German Researchers Testing Fuel Cell Rickshaw

25 Jul 2012

Fuel Cell Rickshaw

Photo: © DAPD

A fuel cell cycle rickshaw is being demonstrated by scientists on the streets of Freiburg and Dresden in Germany. The ‘Hydrogenia’ has a 250 W fuel cell and a hydrogen tank installed behind the seat.

Fuel cells could be a good alternative to the already widespread electric bicycle, says Lars Röntzsch of the Fraunhofer Institute for Manufacturing Technology and Advanced Materials (IFAM) in Dresden. The batteries used in e-bikes have low range and take time to recharge before they can be used again. The Hydrogenia can be refuelled in minutes and has a range of up to 200 km. This should be sufficient for a whole day on the road for a rickshaw taxi.

It is however not intended as a production model, but as a prototype demonstrating a principle: that small vehicles can benefit from fuel cell power. Five researchers from Dresden and the Fraunhofer Institute for Solar Energy Systems (ISE) in Freiburg have worked for a year on the adaptation of the fuel cell, the development of a special tank and control electronics. Time is needed before it is ready for series production.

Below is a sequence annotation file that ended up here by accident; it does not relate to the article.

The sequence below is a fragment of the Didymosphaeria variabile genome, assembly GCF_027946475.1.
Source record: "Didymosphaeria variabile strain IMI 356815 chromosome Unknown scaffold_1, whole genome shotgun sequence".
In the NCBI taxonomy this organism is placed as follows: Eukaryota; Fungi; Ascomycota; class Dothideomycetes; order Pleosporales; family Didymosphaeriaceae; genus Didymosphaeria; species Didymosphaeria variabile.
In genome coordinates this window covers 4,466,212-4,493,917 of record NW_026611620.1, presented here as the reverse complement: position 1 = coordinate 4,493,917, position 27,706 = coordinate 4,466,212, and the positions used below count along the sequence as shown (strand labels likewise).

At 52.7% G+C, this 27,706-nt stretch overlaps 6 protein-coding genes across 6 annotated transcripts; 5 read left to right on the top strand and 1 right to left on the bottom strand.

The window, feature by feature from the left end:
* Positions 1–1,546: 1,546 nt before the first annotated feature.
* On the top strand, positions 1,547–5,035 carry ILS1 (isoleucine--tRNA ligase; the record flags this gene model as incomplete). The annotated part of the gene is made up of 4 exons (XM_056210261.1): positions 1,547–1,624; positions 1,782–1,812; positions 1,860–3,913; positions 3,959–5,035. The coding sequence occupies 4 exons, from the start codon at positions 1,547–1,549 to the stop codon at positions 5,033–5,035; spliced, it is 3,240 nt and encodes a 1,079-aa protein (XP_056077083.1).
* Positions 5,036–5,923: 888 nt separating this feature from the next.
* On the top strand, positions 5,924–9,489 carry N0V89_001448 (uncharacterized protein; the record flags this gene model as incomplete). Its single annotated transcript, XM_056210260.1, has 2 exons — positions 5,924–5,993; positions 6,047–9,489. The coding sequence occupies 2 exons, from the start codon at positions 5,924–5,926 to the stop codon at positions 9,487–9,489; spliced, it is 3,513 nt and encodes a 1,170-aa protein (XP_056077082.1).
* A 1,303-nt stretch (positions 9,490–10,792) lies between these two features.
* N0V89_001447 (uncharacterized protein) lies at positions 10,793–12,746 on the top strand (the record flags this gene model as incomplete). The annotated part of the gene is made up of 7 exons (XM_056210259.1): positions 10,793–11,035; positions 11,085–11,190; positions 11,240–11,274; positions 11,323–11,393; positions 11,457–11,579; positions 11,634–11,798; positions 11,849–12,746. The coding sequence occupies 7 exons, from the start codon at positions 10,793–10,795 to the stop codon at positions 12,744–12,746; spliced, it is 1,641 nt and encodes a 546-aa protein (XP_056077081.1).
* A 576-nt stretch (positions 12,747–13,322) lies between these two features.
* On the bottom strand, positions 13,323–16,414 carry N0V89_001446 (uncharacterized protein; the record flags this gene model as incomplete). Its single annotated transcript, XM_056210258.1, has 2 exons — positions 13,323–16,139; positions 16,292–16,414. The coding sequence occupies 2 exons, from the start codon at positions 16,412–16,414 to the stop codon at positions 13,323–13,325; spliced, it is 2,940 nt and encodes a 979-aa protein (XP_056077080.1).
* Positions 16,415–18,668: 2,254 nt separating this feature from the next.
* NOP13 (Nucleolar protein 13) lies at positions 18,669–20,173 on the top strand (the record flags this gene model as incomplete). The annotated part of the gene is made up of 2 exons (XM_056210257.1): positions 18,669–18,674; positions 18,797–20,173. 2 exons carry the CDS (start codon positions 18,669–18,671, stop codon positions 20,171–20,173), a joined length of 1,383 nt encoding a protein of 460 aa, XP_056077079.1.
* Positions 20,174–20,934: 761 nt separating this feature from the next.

One of the challenges was developing a sturdy and compact tank for hydrogen storage. Storage of pressurised hydrogen in a hollow tank that could fit neatly in the rickshaw would not have allowed sufficient capacity, so the researchers used metal hydride storage instead. This is solid-state storage where the hydrogen atoms are incorporated into the lattice structure of a metal alloy, allowing for very dense storage. The tank is filled with pellets made of compressed metal flakes and is not much larger than a six-pack of cans. The hydrogen is under pressure of only 20 bar. The principle, says Röntzsch, is safe and robust.

Gaining commercial support for fuel cell bicycles and rickshaws will rely on the availability of hydrogen refuelling stations. Urban centres such as Berlin, Munich and Frankfurt have hydrogen stations, but there are only fifteen in the country as a whole.

The Clean Energy Partnership (CEP) has been working since 2002 to establish hydrogen infrastructure in Germany. In June, it was announced that as part of the National Innovation Programme for Hydrogen and Fuel Cell Technology (NIP), Germany’s federal government and industrial sector are investing millions of euro to expand the country’s network of hydrogen stations from 15 to 50. Fuel cell vehicles such as the Hydrogenia will then be a viable option in cities and along major transportation corridors.

Reference (in German): Welt Online

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